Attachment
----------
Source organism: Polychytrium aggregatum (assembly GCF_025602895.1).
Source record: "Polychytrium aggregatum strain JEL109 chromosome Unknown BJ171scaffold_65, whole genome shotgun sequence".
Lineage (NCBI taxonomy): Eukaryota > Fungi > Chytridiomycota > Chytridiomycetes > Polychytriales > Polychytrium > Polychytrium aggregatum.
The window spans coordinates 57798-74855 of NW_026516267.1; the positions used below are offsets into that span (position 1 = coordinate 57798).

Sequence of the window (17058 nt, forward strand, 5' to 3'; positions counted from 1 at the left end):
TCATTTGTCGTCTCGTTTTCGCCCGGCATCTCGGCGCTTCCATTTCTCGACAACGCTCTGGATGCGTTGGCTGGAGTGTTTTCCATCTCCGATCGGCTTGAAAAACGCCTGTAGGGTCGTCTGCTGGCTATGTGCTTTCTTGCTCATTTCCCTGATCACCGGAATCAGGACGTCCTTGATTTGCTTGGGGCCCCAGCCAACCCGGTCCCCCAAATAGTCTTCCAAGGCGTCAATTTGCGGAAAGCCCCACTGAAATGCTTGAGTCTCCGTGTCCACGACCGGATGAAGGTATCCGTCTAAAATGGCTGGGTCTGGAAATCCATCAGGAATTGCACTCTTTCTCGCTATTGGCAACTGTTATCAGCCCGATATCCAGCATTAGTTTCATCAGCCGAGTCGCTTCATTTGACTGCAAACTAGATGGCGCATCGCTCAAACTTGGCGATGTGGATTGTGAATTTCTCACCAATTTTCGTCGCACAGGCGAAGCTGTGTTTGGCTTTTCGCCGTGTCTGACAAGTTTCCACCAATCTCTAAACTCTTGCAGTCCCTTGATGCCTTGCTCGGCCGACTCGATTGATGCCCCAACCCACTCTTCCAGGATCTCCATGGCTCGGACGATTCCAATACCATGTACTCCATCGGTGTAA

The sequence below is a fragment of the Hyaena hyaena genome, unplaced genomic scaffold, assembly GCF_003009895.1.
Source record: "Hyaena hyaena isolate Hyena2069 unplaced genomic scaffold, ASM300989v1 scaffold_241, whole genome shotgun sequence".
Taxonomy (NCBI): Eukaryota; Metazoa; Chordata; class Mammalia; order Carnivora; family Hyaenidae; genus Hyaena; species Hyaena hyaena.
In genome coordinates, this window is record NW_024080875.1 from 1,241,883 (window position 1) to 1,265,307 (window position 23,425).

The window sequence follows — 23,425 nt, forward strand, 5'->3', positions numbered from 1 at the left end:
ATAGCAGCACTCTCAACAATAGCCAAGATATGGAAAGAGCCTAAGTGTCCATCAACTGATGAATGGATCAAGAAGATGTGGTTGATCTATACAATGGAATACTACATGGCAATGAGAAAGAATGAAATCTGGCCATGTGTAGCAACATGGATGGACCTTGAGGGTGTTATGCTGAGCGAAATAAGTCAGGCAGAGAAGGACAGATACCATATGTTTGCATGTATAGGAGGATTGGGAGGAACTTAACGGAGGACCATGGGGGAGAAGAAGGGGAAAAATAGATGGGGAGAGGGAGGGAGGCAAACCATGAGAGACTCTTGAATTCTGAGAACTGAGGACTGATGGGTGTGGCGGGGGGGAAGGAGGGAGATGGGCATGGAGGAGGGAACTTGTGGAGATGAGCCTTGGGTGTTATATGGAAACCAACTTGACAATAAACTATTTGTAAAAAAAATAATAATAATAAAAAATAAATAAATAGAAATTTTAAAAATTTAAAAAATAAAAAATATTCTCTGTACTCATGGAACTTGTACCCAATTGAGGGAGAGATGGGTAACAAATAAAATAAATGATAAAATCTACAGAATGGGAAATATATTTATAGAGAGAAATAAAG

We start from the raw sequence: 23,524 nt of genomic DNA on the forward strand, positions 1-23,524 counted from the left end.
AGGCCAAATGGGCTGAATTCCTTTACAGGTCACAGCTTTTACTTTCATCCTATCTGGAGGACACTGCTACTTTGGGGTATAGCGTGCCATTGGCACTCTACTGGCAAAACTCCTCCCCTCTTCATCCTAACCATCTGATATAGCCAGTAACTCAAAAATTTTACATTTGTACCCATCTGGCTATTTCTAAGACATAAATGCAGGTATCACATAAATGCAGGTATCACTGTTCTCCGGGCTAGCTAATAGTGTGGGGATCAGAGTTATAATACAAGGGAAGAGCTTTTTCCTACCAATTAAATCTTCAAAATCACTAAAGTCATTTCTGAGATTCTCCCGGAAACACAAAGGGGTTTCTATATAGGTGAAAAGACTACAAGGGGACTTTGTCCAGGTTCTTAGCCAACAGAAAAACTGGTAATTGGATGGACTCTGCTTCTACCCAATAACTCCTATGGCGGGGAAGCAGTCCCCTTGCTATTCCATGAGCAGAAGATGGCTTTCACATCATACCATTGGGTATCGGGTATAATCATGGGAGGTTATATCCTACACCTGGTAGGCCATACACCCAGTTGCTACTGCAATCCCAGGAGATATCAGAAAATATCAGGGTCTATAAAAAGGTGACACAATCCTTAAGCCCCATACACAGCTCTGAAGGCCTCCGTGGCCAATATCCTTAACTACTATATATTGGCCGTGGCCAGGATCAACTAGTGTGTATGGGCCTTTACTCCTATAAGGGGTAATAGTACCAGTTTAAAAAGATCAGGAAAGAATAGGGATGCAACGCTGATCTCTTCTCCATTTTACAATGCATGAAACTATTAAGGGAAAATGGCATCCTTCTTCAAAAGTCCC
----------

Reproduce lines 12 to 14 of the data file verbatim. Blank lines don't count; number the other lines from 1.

ATAGCAGCACTCTCAACAATAGCCAAGATATGGAAAGAGCCTAAGTGTCCATCAACTGATGAATGGATCAAGAAGATGTGGTTGATCTATACAATGGAATACTACATGGCAATGAGAAAGAATGAAATCTGGCCATGTGTAGCAACATGGATGGACCTTGAGGGTGTTATGCTGAGCGAAATAAGTCAGGCAGAGAAGGACAGATACCATATGTTTGCATGTATAGGAGGATTGGGAGGAACTTAACGGAGGACCATGGGGGAGAAGAAGGGGAAAAATAGATGGGGAGAGGGAGGGAGGCAAACCATGAGAGACTCTTGAATTCTGAGAACTGAGGACTGATGGGTGTGGCGGGGGGGAAGGAGGGAGATGGGCATGGAGGAGGGAACTTGTGGAGATGAGCCTTGGGTGTTATATGGAAACCAACTTGACAATAAACTATTTGTAAAAAAAATAATAATAATAAAAAATAAATAAATAGAAATTTTAAAAATTTAAAAAATAAAAAATATTCTCTGTACTCATGGAACTTGTACCCAATTGAGGGAGAGATGGGTAACAAATAAAATAAATGATAAAATCTACAGAATGGGAAATATATTTATAGAGAGAAATAAAG

We start from the raw sequence: 23,524 nt of genomic DNA on the forward strand, positions 1-23,524 counted from the left end.
AGGCCAAATGGGCTGAATTCCTTTACAGGTCACAGCTTTTACTTTCATCCTATCTGGAGGACACTGCTACTTTGGGGTATAGCGTGCCATTGGCACTCTACTGGCAAAACTCCTCCCCTCTTCATCCTAACCATCTGATATAGCCAGTAACTCAAAAATTTTACATTTGTACCCATCTGGCTATTTCTAAGACATAAATGCAGGTATCACATAAATGCAGGTATCACTGTTCTCCGGGCTAGCTAATAGTGTGGGGATCAGAGTTATAATACAAGGGAAGAGCTTTTTCCTACCAATTAAATCTTCAAAATCACTAAAGTCATTTCTGAGATTCTCCCGGAAACACAAAGGGGTTTCTATATAGGTGAAAAGACTACAAGGGGACTTTGTCCAGGTTCTTAGCCAACAGAAAAACTGGTAATTGGATGGACTCTGCTTCTACCCAATAACTCCTATGGCGGGGAAGCAGTCCCCTTGCTATTCCATGAGCAGAAGATGGCTTTCACATCATACCATTGGGTATCGGGTATAATCATGGGAGGTTATATCCTACACCTGGTAGGCCATACACCCAGTTGCTACTGCAATCCCAGGAGATATCAGAAAATATCAGGGTCTATAAAAAGGTGACACAATCCTTAAGCCCCATACACAGCTCTGAAGGCCTCCGTGGCCAATATCCTTAACTACTATATATTGGCCGTGGCCAGGATCAACTAGTGTGTATGGGCCTTTACTCCTATAAGGGGTAATAGTACCAGTTTAAAAAGATCAGGAAAGAATAGGGATGCAACGCTGATCTCTTCTCCATTTTACAATGCATGAAACTATTAAGGGAAAATGGCATCCTTCTTCAAAAGTCCC